If you are experiencing muscle aches and tiredness, it is possible that you are missing some important nutrients. A deficiency in vitamin D, B-12, C, or thamine can not only cause these symptoms, but also have other detrimental effects on your body if left untreated.
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The Centers for Disease Control estimates vitamin D insufficiency at over 60 percent in U.S. adults over 60 years of age. A high population of young, otherwise healthy adults also have vitamin D insufficiency. Inadequate exposure to sunlight or inadequate dietary intake can lead to this condition. Vitamin D is needed for calcium absorption and plays a role in bone building and maintenance of bone density. Osteomalacia, the adult form of rickets, causes widespread muscle aches, soreness, fatigue, and increases the risk of bone fractures.
Cyanocobalamin is referred to as vitamin B-12. It is needed for red blood cell development and nervous system function. While fatigue is a common symptom in the beginning stages of deficiency, nerve damage accompanied by pain and tingling in the extremities occur in the late stages of deficiency. While fatigue can be remedied by replenishing B-12 stores, damage to the nervous system as a result of lack of adequate B-12 can be irreversible.
Vitamin C deficiency is not common in the United States. However, it does exist. Mild deficiency causes tiredness, while a severe deficiency, known as scurvy, is characterized by weakness, fatigue, and muscle aches and pains.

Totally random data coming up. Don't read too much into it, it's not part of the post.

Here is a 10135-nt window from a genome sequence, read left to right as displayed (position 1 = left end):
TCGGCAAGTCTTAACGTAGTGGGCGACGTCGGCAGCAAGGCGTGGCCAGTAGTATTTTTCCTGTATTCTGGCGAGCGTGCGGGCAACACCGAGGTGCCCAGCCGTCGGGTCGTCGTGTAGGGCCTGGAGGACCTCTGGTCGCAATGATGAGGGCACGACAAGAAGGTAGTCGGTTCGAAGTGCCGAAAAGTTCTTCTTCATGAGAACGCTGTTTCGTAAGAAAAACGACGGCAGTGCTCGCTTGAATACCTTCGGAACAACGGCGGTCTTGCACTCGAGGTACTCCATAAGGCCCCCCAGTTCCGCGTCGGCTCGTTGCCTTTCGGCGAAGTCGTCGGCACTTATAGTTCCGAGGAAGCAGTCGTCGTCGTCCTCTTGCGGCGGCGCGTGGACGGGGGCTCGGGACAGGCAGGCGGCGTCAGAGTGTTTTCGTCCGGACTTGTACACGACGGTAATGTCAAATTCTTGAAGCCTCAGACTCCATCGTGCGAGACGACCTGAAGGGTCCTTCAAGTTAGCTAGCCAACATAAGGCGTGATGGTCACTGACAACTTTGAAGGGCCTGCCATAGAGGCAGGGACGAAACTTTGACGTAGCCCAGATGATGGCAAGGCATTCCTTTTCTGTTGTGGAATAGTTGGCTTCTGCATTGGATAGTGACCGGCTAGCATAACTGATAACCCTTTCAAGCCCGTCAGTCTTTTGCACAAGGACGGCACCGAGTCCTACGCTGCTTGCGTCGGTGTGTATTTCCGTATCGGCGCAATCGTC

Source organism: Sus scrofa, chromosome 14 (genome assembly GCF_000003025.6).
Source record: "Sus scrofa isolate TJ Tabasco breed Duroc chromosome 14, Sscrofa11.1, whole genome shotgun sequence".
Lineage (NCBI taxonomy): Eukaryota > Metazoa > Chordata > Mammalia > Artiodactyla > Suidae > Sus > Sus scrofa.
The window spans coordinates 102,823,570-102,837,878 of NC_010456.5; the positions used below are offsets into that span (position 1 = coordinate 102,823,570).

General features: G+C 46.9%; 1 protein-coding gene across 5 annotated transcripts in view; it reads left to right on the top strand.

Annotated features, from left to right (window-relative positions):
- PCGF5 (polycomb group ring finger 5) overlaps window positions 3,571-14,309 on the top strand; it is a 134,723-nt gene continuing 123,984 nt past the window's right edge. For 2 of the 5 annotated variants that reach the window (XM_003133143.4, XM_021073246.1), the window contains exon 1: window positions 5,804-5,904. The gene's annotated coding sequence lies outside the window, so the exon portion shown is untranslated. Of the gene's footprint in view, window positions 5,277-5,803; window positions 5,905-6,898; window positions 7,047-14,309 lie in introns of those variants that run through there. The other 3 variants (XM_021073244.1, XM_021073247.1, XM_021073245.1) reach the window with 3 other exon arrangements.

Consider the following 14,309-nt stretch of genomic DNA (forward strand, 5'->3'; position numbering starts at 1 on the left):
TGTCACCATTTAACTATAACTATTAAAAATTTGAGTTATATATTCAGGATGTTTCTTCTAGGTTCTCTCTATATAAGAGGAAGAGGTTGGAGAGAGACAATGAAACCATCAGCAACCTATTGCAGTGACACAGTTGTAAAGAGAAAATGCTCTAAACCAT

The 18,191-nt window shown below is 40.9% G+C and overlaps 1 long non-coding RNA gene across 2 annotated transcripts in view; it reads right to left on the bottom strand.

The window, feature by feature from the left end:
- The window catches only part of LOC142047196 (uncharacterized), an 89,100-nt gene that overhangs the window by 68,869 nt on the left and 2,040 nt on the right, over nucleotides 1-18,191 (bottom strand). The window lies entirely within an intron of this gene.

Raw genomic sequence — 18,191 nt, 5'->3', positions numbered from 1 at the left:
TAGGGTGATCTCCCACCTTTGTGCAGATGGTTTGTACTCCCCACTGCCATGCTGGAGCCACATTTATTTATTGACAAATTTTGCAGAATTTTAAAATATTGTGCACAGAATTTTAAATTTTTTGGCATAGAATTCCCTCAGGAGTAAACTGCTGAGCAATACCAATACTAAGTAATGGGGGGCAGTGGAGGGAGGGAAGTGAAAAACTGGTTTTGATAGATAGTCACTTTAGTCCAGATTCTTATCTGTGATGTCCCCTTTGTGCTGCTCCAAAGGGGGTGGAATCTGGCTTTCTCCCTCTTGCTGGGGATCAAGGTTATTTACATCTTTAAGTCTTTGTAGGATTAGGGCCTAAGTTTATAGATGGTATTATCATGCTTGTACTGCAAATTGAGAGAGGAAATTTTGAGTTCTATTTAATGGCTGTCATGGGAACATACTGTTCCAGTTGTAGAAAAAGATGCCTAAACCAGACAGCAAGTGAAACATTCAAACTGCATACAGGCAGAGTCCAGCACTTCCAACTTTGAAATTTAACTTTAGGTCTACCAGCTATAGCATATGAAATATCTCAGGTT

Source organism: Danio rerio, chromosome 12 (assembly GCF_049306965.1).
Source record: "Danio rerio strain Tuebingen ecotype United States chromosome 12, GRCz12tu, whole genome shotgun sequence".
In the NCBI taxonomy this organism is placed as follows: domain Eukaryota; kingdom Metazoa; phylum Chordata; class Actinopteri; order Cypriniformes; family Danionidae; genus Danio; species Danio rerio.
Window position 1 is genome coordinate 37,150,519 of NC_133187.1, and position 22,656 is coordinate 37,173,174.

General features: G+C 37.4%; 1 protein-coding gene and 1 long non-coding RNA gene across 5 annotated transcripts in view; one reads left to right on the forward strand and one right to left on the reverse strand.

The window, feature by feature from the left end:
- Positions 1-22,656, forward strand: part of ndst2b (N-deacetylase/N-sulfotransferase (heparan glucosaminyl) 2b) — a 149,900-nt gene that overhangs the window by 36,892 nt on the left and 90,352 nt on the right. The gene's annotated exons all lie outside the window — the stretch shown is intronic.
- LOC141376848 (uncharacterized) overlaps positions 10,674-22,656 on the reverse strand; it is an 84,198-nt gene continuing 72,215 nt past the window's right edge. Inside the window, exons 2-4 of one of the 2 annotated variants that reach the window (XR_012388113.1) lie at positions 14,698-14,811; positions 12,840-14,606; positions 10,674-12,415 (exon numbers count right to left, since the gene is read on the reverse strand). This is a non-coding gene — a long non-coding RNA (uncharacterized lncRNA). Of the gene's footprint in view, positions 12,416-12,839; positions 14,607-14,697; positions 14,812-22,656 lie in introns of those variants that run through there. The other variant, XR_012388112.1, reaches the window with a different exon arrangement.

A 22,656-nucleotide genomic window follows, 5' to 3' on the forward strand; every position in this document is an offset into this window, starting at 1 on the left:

A thiamine deficiency can cause a severe neurological condition known as dry beriberi. Weakness and pain are two of the symptoms, but paralysis, difficult walking, and irreversible nervous system damage can result. Thiamine deficiency is not uncommon following gastric bypass surgery.
Muscle Aches and Tiredness May Be Something More
Muscle aches and tiredness can often be mild symptoms comparatively in some deficiencies if left unchecked and uncorrected. Obtaining an adequate diet may be enough to correct deficiencies in some people, but in more severe cases pharmacological doses of vitamins may be necessary. If you suspect you have a vitamin deficiency, it is important that you see a doctor.
REFERENCES & RESOURCES
- "Scandinavian Journal of Primary Health Care"; Vitamin D Status in Patients with Musculoskeletal Pain, Fatigue and Headache: a Cross-sectional Descriptive Study in a Multi-ethnic General Practice in Norway; K. Knutsen; September 2010
- "Journal of Gerontological Nursing"; Functional Implications of Vitamin B12 Deficiency; M. Cadogan; June 2010
- CDC: Vitamin and Mineral Basics